28. #28 Paholaisen Asianajaja
    September 30, 2009

    Rhology: “Witness the “absorption” of punctuated equilibrium into the neo-Darwinian landscape of accepted ideas. For no obvious reason really, other than “Uh oh, we better do SOMEthing, guys!””

    Yeah, that’s exactly how and why paleontologists came up with punctuated equilibrium.

  29. #29 Gruesome Rob
    September 30, 2009
    If the amount of information is independent of the number of letters in the alphabet, then how much information can be generated in an alphabet of one character. For example, let’s say our alphabet is just the character ‘a’…. Oh wait, yes in fact it is governed by how many letters are in an alphabet….

    Given that the computer you read and typed this on only knows 2 “letters”, the only restriction on the alphabet is “more than one letter”

    And now that I think about it more, remove that “more than one letter” restriction. You can represent anything with one letter.

    Encode the contents into computer memory. Take the entire contents as one whomping big number. Send that many of the letter. Practical? Oh hell no. Possible (ignoring little things like lifetime of the universe), yeah.

    Therefore, information content is totally independent of size of the alphabet and things can be encoded in even 1 letter.

  30. #30 gingerbaker
    September 30, 2009

    Abby

    Just wondering if anyone had the temerity to stand up, identify themselves and their qualifications, and condemn Meyer’s talk as a nearly perfectly complete load of donkey bollocks?

    Outreach efforts by the DI are a deliberate and calculated disinformation campaign to deceive the public. To merely engage in Meyer in polite and erudite Q&A leaves the unenlightened visitor with a false sense of the scientific legitimacy of the presentation.

    Bullshit artists like Meyer should be denounced as the charlatans that they are, and in no uncertain terms, don’t you think? The public interest deserves nothing less, IMO.

    Best,

    Ginger

  31. #31 Ritchie Annand
    September 30, 2009

    Ritchie Annand, stop coming up with new ways for professional creationists to lie!

    I thought they needed some help :)

    Seriously, though, there are things that they could go off and research if they followed through on the implications of what they claim. They seem, by all the writings I’ve encountered so far, just to offer “it could have been” conjectures and there they stop. It’s just “good enough” until they get embarrassed into making a further “good enough” conjecture.

    There’s nothing stopping them from doing their own actual, honest-to-goodness research, but they would rather whine about persecution than do it.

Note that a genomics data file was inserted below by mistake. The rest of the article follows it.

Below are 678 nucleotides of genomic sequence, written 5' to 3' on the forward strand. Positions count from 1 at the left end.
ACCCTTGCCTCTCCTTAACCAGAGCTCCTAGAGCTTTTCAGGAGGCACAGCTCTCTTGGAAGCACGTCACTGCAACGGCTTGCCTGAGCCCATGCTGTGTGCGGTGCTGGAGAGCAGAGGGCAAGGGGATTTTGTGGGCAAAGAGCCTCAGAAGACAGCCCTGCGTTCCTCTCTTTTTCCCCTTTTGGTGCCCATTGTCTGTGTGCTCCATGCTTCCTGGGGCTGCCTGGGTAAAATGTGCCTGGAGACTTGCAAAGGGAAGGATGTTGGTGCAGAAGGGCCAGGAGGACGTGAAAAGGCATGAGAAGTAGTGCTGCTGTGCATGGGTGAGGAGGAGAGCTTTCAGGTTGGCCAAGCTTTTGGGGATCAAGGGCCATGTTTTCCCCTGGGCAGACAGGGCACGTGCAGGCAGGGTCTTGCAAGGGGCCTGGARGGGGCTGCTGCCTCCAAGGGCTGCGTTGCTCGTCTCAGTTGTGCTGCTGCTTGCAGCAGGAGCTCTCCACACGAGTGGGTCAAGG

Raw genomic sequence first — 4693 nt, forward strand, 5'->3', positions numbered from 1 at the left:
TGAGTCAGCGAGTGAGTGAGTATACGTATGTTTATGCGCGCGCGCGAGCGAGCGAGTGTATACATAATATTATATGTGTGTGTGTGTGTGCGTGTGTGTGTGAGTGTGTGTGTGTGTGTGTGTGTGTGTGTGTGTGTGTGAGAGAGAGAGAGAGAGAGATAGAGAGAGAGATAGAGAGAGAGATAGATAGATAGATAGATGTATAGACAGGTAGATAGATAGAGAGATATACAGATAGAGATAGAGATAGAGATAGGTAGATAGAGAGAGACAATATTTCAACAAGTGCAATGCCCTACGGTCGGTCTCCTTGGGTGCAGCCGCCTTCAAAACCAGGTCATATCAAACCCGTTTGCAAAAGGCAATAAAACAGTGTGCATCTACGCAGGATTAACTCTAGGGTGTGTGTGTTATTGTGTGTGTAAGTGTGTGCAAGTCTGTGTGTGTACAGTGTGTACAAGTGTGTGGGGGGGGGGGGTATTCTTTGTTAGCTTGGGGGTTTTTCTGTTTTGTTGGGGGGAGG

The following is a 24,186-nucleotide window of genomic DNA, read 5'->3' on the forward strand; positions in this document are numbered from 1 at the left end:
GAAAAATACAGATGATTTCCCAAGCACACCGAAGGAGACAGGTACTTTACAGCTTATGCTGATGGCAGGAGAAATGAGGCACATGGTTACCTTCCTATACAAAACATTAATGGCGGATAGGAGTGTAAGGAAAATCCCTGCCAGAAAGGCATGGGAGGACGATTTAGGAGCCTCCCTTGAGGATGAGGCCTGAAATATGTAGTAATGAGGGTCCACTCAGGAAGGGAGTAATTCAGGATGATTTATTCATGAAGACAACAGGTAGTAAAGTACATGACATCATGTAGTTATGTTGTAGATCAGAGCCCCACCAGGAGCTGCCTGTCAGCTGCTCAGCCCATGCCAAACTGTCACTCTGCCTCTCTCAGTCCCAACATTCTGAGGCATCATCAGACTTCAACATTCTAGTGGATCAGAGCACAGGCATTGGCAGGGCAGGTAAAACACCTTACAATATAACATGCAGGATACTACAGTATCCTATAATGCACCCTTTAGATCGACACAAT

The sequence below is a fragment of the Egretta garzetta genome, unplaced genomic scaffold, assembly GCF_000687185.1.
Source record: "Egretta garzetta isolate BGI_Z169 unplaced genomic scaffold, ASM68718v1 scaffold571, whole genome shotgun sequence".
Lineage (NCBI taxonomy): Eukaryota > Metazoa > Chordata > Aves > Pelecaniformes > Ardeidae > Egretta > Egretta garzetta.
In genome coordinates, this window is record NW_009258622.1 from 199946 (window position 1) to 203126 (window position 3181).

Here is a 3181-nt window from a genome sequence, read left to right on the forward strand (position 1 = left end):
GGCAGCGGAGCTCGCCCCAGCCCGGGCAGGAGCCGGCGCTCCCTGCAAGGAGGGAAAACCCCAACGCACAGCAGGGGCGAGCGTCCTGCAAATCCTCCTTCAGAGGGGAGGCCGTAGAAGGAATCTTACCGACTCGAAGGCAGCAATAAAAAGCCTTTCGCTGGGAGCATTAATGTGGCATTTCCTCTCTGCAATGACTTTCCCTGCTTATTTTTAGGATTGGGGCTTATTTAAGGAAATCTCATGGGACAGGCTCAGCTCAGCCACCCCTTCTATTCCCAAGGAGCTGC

Hell, even offering up well-formed experiments that scientists could perform on their behalf would be fine if they complain about lack of materials and expertise.

    SVN:

    Then they went into some confusing spiel that the body plan is not encoded in DNA and that cells must receive some miraculous commands to differentiate into parts.

    Seriously?! I’d love to see them expound that on paper :) What rock have they been living under that they haven’t even heard of bicoid at the very freaking least?

  32. #32 Gruesome Rob
    September 30, 2009

    4) Ask why a Designer would make it so humans share lots of similar genes with other organisms? (Dunno, maybe b/c they work well and the Designer doesn’t like to reinvent the wheel every time? Maybe?)

    He’s omnipotent why is reinventing the wheel versus not any harder?

    Why aren’t we the LITERAL dirt mentioned in Genesis? He’s omnipotent, it’s possible for him, by definition. Yet instead we’re a kludge on top of a kludge. So many of the biological mistakes I wouldn’t expect a first year engineering student to make. Is the designer really that incompetent?

  33. #33 Ritchie Annand
    September 30, 2009

    I think humans dancing nekkid in the exosphere would be a much more suitable demonstration of an omnipotent being’s power than all these tawdry lifeforms that obey the laws of physics and chemistry.

  34. #34 rbroughton
    September 30, 2009

    Rho
    “Anyway, you gave (nor do you ever give) any reason to think a Designer couldn’t’ve laid down that DNA. Nor do you have access to this Designer’s motivations and mind, so retreating to “well, *I* wouldn’t’ve done it that way”. Who cares what you would’ve done?”

    I did not use the “bad design” argument at all, don’t know where you got that.

    However it is interesting that Meyer claimed that design makes predictions. The junk DNA thing was the only thing he could come up with. What exactly is it about design that leads to the prediction of no junk DNA? How can design predict anything at all without “access to this Designer’s motivations and mind”?

  35. #35 TBnsuch
    September 30, 2009

    The question was about what genetic elements demonstrate our long historical battle with bacteria and viruses (HLA variation, ERVs etc.) The lecture was a review of Immunology, a beast of a topic to cover in 2 1/2 hours.
    That bit about prophage virulence factors is interesting, I’ll have to look into that. Thanks.

  36. #36 mds
    September 30, 2009

    Encode the contents into computer memory. Take the entire contents as one whomping big number. Send that many of the letter. Practical? Oh hell no. Possible (ignoring little things like lifetime of the universe), yeah.